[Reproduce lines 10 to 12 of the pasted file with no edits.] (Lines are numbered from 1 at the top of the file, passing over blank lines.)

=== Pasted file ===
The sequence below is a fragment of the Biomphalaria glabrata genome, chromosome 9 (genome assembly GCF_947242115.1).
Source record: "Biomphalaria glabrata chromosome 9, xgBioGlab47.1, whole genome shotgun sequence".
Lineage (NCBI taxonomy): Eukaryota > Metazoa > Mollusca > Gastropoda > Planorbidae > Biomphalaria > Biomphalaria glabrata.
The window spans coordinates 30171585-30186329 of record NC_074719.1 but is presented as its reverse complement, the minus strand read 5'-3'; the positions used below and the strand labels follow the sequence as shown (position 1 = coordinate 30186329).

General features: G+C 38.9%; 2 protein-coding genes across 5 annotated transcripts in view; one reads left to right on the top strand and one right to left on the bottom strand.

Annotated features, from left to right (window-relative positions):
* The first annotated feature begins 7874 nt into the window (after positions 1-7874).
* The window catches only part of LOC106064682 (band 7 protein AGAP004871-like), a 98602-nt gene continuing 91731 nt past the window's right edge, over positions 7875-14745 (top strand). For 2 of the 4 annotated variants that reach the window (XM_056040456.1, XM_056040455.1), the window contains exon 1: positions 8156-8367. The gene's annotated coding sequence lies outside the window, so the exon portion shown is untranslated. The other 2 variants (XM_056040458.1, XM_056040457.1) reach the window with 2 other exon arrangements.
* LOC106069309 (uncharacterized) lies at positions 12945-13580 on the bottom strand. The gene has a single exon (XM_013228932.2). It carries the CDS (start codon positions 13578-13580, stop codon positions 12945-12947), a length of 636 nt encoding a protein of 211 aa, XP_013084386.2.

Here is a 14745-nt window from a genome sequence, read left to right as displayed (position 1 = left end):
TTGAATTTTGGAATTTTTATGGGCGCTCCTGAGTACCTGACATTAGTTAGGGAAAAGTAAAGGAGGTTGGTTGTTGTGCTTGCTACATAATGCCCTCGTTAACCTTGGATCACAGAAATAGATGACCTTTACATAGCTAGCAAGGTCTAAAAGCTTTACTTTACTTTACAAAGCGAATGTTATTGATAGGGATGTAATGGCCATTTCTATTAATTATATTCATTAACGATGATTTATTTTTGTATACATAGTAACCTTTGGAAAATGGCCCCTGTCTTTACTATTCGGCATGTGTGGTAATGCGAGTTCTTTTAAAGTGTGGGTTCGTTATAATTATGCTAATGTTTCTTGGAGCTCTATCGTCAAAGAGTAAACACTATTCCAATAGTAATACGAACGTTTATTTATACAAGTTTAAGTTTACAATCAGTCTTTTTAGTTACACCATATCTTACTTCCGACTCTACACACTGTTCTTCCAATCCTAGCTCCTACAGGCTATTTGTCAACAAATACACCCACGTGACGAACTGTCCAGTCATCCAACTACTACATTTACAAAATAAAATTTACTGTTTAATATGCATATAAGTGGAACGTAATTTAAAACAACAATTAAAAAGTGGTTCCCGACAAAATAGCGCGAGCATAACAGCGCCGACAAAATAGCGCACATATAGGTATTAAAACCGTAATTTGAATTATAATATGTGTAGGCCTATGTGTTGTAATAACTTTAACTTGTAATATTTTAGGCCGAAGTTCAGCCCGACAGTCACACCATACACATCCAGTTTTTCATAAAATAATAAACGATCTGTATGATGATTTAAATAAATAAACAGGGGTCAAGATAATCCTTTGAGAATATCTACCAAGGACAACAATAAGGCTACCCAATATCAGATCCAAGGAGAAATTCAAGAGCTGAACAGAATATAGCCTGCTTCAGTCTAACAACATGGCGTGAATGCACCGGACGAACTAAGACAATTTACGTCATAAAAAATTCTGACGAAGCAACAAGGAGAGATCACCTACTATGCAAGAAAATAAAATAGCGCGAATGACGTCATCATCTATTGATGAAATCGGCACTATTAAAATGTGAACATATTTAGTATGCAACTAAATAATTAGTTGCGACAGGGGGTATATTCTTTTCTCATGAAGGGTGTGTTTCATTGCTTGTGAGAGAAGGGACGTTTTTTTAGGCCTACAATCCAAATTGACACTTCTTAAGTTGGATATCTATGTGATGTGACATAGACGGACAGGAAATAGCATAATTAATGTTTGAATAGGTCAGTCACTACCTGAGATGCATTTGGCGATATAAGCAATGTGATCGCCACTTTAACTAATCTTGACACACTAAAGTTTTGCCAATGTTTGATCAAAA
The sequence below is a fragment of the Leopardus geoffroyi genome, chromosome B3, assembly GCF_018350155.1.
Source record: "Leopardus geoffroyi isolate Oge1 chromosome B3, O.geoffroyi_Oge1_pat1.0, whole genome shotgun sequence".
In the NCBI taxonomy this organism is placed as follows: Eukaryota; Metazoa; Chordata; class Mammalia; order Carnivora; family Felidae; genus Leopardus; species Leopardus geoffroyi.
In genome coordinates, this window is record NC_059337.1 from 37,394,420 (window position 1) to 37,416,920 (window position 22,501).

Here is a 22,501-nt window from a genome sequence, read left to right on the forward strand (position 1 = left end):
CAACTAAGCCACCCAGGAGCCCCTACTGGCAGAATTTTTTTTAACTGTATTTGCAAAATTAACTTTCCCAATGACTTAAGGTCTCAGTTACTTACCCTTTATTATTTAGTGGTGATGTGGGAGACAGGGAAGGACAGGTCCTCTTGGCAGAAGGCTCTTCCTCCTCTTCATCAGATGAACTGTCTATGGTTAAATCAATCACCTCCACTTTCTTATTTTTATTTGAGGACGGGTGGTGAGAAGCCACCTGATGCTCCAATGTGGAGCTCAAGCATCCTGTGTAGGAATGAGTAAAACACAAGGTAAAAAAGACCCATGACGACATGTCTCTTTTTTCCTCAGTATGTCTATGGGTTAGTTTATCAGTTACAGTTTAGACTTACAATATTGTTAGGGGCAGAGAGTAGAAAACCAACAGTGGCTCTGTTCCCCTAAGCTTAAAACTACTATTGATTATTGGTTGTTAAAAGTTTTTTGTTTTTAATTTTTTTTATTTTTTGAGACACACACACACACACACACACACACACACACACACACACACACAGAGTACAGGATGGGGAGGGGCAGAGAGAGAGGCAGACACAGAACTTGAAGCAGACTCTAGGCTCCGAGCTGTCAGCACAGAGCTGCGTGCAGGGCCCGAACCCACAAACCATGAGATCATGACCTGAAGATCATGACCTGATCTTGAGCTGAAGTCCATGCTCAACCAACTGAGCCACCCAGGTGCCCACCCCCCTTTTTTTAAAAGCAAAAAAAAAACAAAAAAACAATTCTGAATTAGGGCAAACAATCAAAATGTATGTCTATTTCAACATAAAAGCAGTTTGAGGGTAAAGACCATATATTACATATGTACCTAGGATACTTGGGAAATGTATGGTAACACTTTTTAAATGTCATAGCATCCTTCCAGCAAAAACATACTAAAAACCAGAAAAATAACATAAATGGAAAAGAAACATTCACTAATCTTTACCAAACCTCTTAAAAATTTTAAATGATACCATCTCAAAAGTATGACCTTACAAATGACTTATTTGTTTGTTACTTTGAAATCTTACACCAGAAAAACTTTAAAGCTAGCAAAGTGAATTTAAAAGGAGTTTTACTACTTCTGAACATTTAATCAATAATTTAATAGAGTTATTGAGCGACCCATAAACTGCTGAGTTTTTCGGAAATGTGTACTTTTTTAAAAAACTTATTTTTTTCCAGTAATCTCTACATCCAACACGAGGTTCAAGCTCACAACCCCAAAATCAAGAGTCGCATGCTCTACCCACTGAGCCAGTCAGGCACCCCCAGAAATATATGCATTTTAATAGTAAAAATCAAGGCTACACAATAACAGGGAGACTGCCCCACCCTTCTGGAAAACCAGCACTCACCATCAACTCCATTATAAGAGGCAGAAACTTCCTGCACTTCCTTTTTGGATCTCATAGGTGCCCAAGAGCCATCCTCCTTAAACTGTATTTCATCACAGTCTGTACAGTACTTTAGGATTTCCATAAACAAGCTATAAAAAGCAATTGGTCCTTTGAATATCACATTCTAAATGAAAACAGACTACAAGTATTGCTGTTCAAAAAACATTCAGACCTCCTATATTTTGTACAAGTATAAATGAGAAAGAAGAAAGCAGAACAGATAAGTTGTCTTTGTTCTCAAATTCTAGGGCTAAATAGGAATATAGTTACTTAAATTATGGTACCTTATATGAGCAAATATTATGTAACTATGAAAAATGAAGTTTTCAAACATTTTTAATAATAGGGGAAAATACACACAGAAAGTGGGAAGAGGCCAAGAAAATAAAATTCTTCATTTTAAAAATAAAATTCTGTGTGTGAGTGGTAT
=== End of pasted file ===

Here is a 14745-nt window from a genome sequence, read left to right as displayed (position 1 = left end):
TTGAATTTTGGAATTTTTATGGGCGCTCCTGAGTACCTGACATTAGTTAGGGAAAAGTAAAGGAGGTTGGTTGTTGTGCTTGCTACATAATGCCCTCGTTAACCTTGGATCACAGAAATAGATGACCTTTACATAGCTAGCAAGGTCTAAAAGCTTTACTTTACTTTACAAAGCGAATGTTATTGATAGGGATGTAATGGCCATTTCTATTAATTATATTCATTAACGATGATTTATTTTTGTATACATAGTAACCTTTGGAAAATGGCCCCTGTCTTTACTATTCGGCATGTGTGGTAATGCGAGTTCTTTTAAAGTGTGGGTTCGTTATAATTATGCTAATGTTTCTTGGAGCTCTATCGTCAAAGAGTAAACACTATTCCAATAGTAATACGAACGTTTATTTATACAAGTTTAAGTTTACAATCAGTCTTTTTAGTTACACCATATCTTACTTCCGACTCTACACACTGTTCTTCCAATCCTAGCTCCTACAGGCTATTTGTCAACAAATACACCCACGTGACGAACTGTCCAGTCATCCAACTACTACATTTACAAAATAAAATTTACTGTTTAATATGCATATAAGTGGAACGTAATTTAAAACAACAATTAAAAAGTGGTTCCCGACAAAATAGCGCGAGCATAACAGCGCCGACAAAATAGCGCACATATAGGTATTAAAACCGTAATTTGAATTATAATATGTGTAGGCCTATGTGTTGTAATAACTTTAACTTGTAATATTTTAGGCCGAAGTTCAGCCCGACAGTCACACCATACACATCCAGTTTTTCATAAAATAATAAACGATCTGTATGATGATTTAAATAAATAAACAGGGGTCAAGATAATCCTTTGAGAATATCTACCAAGGACAACAATAAGGCTACCCAATATCAGATCCAAGGAGAAATTCAAGAGCTGAACAGAATATAGCCTGCTTCAGTCTAACAACATGGCGTGAATGCACCGGACGAACTAAGACAATTTACGTCATAAAAAATTCTGACGAAGCAACAAGGAGAGATCACCTACTATGCAAGAAAATAAAATAGCGCGAATGACGTCATCATCTATTGATGAAATCGGCACTATTAAAATGTGAACATATTTAGTATGCAACTAAATAATTAGTTGCGACAGGGGGTATATTCTTTTCTCATGAAGGGTGTGTTTCATTGCTTGTGAGAGAAGGGACGTTTTTTTAGGCCTACAATCCAAATTGACACTTCTTAAGTTGGATATCTATGTGATGTGACATAGACGGACAGGAAATAGCATAATTAATGTTTGAATAGGTCAGTCACTACCTGAGATGCATTTGGCGATATAAGCAATGTGATCGCCACTTTAACTAATCTTGACACACTAAAGTTTTGCCAATGTTTGATCAAAA
The sequence below is a fragment of the Leopardus geoffroyi genome, chromosome B3, assembly GCF_018350155.1.